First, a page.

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Another thing that commentators love to harp on, and have done so much more since September 11, is moral relativism. The argument is basically that moral relativism means a person is unable to tell the difference between right and wrong, and therefore anything anyone does is perfectly ok.

But what moral relativism really is is a tool to allow us to make the philosophical distinction between what people should do and what people do do. By allowing us to set aside moral judgements (which tend to stop investigation -- "that's wrong, end of story"), relativism permits us to dig deeper into the causes and motivations of things that have happened. The purpose of this is not to excuse things, but rather to understand why they happened and therefore allow us to project the consequences of our future actions.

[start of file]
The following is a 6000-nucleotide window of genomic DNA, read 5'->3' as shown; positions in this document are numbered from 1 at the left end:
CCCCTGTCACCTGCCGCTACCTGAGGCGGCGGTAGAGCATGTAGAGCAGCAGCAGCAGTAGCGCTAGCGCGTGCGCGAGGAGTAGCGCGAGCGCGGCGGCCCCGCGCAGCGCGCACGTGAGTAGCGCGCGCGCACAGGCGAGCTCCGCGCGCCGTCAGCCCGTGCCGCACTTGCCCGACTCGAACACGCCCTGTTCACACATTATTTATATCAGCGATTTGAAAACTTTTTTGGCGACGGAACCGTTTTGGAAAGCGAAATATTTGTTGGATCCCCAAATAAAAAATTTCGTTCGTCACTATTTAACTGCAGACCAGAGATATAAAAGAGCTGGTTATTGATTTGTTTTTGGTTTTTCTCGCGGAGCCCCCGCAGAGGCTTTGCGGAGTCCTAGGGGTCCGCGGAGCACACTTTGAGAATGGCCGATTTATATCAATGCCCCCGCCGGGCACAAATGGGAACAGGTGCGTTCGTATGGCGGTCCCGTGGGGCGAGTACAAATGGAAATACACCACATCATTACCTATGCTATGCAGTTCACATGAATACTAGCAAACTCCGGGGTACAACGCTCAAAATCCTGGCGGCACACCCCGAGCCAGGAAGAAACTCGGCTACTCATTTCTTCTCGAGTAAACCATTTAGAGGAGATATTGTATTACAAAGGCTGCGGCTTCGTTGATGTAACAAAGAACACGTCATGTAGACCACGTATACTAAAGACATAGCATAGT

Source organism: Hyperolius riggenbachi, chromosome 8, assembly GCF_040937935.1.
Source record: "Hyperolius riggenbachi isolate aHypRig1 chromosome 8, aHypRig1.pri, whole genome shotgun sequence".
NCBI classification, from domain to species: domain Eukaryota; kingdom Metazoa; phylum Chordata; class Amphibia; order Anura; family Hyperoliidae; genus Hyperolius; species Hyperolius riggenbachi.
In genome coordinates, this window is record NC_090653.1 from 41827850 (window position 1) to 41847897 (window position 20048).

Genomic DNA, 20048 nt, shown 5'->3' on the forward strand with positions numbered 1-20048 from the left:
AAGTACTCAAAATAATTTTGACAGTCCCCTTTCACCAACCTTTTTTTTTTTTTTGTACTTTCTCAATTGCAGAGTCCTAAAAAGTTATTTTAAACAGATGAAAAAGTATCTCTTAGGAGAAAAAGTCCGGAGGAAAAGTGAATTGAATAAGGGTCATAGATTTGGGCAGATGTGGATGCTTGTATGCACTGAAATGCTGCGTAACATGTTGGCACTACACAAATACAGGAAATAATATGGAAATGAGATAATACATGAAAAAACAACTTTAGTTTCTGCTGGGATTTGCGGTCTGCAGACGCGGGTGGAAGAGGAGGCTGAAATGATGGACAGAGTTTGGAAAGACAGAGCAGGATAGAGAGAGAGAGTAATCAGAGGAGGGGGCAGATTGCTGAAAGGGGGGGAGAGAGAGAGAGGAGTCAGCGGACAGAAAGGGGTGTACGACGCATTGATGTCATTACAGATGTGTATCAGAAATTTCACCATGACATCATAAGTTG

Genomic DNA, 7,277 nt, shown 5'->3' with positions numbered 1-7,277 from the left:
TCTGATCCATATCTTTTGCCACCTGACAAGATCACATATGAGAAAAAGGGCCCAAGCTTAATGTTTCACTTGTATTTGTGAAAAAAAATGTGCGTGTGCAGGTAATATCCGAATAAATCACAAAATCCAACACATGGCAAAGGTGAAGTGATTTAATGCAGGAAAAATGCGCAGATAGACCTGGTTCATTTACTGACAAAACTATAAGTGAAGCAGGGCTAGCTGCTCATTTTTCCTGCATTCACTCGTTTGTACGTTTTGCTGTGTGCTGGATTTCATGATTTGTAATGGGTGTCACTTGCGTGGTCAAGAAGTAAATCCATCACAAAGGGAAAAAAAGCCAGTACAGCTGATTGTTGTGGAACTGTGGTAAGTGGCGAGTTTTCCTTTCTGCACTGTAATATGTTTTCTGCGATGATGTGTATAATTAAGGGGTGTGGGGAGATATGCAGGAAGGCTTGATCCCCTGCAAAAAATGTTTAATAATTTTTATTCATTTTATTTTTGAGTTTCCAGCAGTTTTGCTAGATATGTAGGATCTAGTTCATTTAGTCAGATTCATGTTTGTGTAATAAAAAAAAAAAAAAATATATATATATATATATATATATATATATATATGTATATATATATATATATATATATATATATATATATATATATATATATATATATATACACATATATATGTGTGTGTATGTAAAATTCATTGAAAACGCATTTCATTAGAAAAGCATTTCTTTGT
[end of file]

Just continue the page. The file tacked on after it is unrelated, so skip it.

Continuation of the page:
Just because something's wrong doesn't mean people won't do it again. You should be able to walk through a dark alley with $100 bills hanging out of your pockets. But I'd rather avoid dark alleys than get mugged in one and take self-righteous solace in the fact that the mugger is to blame.


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